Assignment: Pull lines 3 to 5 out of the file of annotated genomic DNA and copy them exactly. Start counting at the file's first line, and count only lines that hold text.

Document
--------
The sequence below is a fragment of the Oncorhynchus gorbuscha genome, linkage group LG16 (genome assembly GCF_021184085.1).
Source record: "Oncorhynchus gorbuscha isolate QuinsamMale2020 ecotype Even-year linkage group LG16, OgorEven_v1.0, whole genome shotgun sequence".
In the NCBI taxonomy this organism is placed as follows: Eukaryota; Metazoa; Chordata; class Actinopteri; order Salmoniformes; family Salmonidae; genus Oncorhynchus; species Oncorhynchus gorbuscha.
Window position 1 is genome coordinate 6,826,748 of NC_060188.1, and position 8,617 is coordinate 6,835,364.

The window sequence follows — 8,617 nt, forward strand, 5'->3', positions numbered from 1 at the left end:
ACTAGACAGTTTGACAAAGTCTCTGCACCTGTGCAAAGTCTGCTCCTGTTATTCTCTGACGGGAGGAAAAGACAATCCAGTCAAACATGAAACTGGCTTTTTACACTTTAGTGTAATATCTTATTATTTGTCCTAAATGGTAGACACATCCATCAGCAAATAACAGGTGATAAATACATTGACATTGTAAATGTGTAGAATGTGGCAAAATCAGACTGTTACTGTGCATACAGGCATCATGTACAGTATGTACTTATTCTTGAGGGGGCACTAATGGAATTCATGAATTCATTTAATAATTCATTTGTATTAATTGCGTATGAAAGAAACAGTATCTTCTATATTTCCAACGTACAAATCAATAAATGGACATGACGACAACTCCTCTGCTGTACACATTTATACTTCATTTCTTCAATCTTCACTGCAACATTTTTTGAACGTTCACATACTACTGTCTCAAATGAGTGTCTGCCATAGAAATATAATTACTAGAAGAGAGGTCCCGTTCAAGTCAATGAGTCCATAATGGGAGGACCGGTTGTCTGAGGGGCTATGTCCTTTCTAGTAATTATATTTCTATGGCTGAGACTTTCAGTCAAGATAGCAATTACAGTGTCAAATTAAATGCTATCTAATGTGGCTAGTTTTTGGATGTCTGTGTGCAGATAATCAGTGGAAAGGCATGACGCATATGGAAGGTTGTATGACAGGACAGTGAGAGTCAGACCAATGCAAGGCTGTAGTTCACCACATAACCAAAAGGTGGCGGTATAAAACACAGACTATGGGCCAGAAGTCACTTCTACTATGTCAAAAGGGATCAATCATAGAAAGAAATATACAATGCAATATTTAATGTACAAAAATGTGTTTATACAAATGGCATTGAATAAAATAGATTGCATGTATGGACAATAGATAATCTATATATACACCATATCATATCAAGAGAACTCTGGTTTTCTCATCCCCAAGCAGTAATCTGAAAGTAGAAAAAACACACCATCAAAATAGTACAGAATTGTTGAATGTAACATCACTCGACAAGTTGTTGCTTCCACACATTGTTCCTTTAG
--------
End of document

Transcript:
In the NCBI taxonomy this organism is placed as follows: Eukaryota; Metazoa; Chordata; class Actinopteri; order Salmoniformes; family Salmonidae; genus Oncorhynchus; species Oncorhynchus gorbuscha.
Window position 1 is genome coordinate 6,826,748 of NC_060188.1, and position 8,617 is coordinate 6,835,364.

The window sequence follows — 8,617 nt, forward strand, 5'->3', positions numbered from 1 at the left end: